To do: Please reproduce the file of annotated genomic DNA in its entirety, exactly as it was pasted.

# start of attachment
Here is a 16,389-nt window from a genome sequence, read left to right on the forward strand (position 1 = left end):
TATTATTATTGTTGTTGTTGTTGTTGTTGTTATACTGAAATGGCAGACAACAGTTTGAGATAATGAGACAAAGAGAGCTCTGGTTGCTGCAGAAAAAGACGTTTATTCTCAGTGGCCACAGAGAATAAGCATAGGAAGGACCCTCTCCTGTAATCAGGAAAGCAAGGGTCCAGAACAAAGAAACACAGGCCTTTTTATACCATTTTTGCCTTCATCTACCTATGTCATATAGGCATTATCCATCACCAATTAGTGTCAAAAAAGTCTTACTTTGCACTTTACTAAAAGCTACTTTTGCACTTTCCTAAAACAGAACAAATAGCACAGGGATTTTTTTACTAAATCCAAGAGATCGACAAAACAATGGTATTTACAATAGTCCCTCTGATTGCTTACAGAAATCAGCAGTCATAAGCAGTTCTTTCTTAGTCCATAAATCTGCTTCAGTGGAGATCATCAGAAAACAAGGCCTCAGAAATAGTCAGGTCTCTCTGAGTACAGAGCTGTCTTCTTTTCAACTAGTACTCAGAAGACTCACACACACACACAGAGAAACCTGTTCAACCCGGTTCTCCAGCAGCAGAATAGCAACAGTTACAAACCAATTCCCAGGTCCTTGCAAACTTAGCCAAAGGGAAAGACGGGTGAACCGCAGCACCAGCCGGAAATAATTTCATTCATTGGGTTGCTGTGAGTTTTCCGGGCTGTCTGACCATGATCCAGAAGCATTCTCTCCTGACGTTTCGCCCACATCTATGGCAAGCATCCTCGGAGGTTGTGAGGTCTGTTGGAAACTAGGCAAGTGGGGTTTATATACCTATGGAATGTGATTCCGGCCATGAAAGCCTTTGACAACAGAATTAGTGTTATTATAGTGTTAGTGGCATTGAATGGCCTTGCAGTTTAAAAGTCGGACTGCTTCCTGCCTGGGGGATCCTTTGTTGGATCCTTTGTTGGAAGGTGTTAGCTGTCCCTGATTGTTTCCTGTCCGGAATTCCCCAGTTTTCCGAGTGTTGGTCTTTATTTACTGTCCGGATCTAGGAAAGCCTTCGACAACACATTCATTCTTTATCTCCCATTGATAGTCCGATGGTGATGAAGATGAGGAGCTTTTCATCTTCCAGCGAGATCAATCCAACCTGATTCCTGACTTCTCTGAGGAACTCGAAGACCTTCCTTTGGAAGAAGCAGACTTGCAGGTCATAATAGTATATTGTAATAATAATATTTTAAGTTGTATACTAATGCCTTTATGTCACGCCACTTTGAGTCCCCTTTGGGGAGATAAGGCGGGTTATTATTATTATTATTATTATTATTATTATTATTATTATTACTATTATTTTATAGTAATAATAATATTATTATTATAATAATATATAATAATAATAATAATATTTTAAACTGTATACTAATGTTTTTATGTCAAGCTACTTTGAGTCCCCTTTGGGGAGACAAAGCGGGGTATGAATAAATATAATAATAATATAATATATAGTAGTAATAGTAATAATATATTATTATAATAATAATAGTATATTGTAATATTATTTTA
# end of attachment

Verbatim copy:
Here is a 16,389-nt window from a genome sequence, read left to right on the forward strand (position 1 = left end):
TATTATTATTGTTGTTGTTGTTGTTGTTGTTATACTGAAATGGCAGACAACAGTTTGAGATAATGAGACAAAGAGAGCTCTGGTTGCTGCAGAAAAAGACGTTTATTCTCAGTGGCCACAGAGAATAAGCATAGGAAGGACCCTCTCCTGTAATCAGGAAAGCAAGGGTCCAGAACAAAGAAACACAGGCCTTTTTATACCATTTTTGCCTTCATCTACCTATGTCATATAGGCATTATCCATCACCAATTAGTGTCAAAAAAGTCTTACTTTGCACTTTACTAAAAGCTACTTTTGCACTTTCCTAAAACAGAACAAATAGCACAGGGATTTTTTTACTAAATCCAAGAGATCGACAAAACAATGGTATTTACAATAGTCCCTCTGATTGCTTACAGAAATCAGCAGTCATAAGCAGTTCTTTCTTAGTCCATAAATCTGCTTCAGTGGAGATCATCAGAAAACAAGGCCTCAGAAATAGTCAGGTCTCTCTGAGTACAGAGCTGTCTTCTTTTCAACTAGTACTCAGAAGACTCACACACACACACAGAGAAACCTGTTCAACCCGGTTCTCCAGCAGCAGAATAGCAACAGTTACAAACCAATTCCCAGGTCCTTGCAAACTTAGCCAAAGGGAAAGACGGGTGAACCGCAGCACCAGCCGGAAATAATTTCATTCATTGGGTTGCTGTGAGTTTTCCGGGCTGTCTGACCATGATCCAGAAGCATTCTCTCCTGACGTTTCGCCCACATCTATGGCAAGCATCCTCGGAGGTTGTGAGGTCTGTTGGAAACTAGGCAAGTGGGGTTTATATACCTATGGAATGTGATTCCGGCCATGAAAGCCTTTGACAACAGAATTAGTGTTATTATAGTGTTAGTGGCATTGAATGGCCTTGCAGTTTAAAAGTCGGACTGCTTCCTGCCTGGGGGATCCTTTGTTGGATCCTTTGTTGGAAGGTGTTAGCTGTCCCTGATTGTTTCCTGTCCGGAATTCCCCAGTTTTCCGAGTGTTGGTCTTTATTTACTGTCCGGATCTAGGAAAGCCTTCGACAACACATTCATTCTTTATCTCCCATTGATAGTCCGATGGTGATGAAGATGAGGAGCTTTTCATCTTCCAGCGAGATCAATCCAACCTGATTCCTGACTTCTCTGAGGAACTCGAAGACCTTCCTTTGGAAGAAGCAGACTTGCAGGTCATAATAGTATATTGTAATAATAATATTTTAAGTTGTATACTAATGCCTTTATGTCACGCCACTTTGAGTCCCCTTTGGGGAGATAAGGCGGGTTATTATTATTATTATTATTATTATTATTATTATTATTATTACTATTATTTTATAGTAATAATAATATTATTATTATAATAATATATAATAATAATAATAATATTTTAAACTGTATACTAATGTTTTTATGTCAAGCTACTTTGAGTCCCCTTTGGGGAGACAAAGCGGGGTATGAATAAATATAATAATAATATAATATATAGTAGTAATAGTAATAATATATTATTATAATAATAATAGTATATTGTAATATTATTTTA